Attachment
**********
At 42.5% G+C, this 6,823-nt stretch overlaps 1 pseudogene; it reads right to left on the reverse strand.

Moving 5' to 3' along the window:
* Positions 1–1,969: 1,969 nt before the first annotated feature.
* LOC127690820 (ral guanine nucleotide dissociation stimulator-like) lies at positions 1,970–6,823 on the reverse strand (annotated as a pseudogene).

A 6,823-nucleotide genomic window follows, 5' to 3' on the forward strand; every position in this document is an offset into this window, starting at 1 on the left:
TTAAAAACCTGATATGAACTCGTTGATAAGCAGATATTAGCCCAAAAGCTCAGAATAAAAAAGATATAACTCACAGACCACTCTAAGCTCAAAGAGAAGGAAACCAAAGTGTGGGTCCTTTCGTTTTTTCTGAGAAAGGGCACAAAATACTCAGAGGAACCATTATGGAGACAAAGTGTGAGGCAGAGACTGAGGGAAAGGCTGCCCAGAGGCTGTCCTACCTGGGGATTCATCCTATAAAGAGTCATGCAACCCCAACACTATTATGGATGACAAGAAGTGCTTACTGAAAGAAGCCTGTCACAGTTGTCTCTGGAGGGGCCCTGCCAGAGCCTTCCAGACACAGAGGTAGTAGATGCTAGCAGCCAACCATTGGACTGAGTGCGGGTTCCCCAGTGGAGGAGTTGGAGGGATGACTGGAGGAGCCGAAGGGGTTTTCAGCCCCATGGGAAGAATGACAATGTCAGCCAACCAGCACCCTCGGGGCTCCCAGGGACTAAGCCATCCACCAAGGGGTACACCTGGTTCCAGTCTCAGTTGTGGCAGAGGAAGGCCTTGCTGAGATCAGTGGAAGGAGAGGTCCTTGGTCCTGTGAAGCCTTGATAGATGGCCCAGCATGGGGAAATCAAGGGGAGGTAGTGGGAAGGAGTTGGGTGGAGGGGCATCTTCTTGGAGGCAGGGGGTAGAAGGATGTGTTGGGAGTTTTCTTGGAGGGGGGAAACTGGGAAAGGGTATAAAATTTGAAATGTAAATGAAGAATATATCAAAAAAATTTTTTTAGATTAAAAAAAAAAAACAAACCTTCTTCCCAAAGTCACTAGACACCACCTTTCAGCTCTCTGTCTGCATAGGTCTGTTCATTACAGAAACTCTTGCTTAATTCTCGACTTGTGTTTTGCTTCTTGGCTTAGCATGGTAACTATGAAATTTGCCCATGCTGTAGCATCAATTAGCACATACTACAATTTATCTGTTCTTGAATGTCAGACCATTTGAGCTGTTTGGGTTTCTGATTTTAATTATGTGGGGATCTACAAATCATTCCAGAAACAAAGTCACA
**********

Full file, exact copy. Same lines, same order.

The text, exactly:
At 42.5% G+C, this 6,823-nt stretch overlaps 1 pseudogene; it reads right to left on the reverse strand.

Moving 5' to 3' along the window:
* Positions 1–1,969: 1,969 nt before the first annotated feature.
* LOC127690820 (ral guanine nucleotide dissociation stimulator-like) lies at positions 1,970–6,823 on the reverse strand (annotated as a pseudogene).

A 6,823-nucleotide genomic window follows, 5' to 3' on the forward strand; every position in this document is an offset into this window, starting at 1 on the left:
TTAAAAACCTGATATGAACTCGTTGATAAGCAGATATTAGCCCAAAAGCTCAGAATAAAAAAGATATAACTCACAGACCACTCTAAGCTCAAAGAGAAGGAAACCAAAGTGTGGGTCCTTTCGTTTTTTCTGAGAAAGGGCACAAAATACTCAGAGGAACCATTATGGAGACAAAGTGTGAGGCAGAGACTGAGGGAAAGGCTGCCCAGAGGCTGTCCTACCTGGGGATTCATCCTATAAAGAGTCATGCAACCCCAACACTATTATGGATGACAAGAAGTGCTTACTGAAAGAAGCCTGTCACAGTTGTCTCTGGAGGGGCCCTGCCAGAGCCTTCCAGACACAGAGGTAGTAGATGCTAGCAGCCAACCATTGGACTGAGTGCGGGTTCCCCAGTGGAGGAGTTGGAGGGATGACTGGAGGAGCCGAAGGGGTTTTCAGCCCCATGGGAAGAATGACAATGTCAGCCAACCAGCACCCTCGGGGCTCCCAGGGACTAAGCCATCCACCAAGGGGTACACCTGGTTCCAGTCTCAGTTGTGGCAGAGGAAGGCCTTGCTGAGATCAGTGGAAGGAGAGGTCCTTGGTCCTGTGAAGCCTTGATAGATGGCCCAGCATGGGGAAATCAAGGGGAGGTAGTGGGAAGGAGTTGGGTGGAGGGGCATCTTCTTGGAGGCAGGGGGTAGAAGGATGTGTTGGGAGTTTTCTTGGAGGGGGGAAACTGGGAAAGGGTATAAAATTTGAAATGTAAATGAAGAATATATCAAAAAAATTTTTTTAGATTAAAAAAAAAAAACAAACCTTCTTCCCAAAGTCACTAGACACCACCTTTCAGCTCTCTGTCTGCATAGGTCTGTTCATTACAGAAACTCTTGCTTAATTCTCGACTTGTGTTTTGCTTCTTGGCTTAGCATGGTAACTATGAAATTTGCCCATGCTGTAGCATCAATTAGCACATACTACAATTTATCTGTTCTTGAATGTCAGACCATTTGAGCTGTTTGGGTTTCTGATTTTAATTATGTGGGGATCTACAAATCATTCCAGAAACAAAGTCACA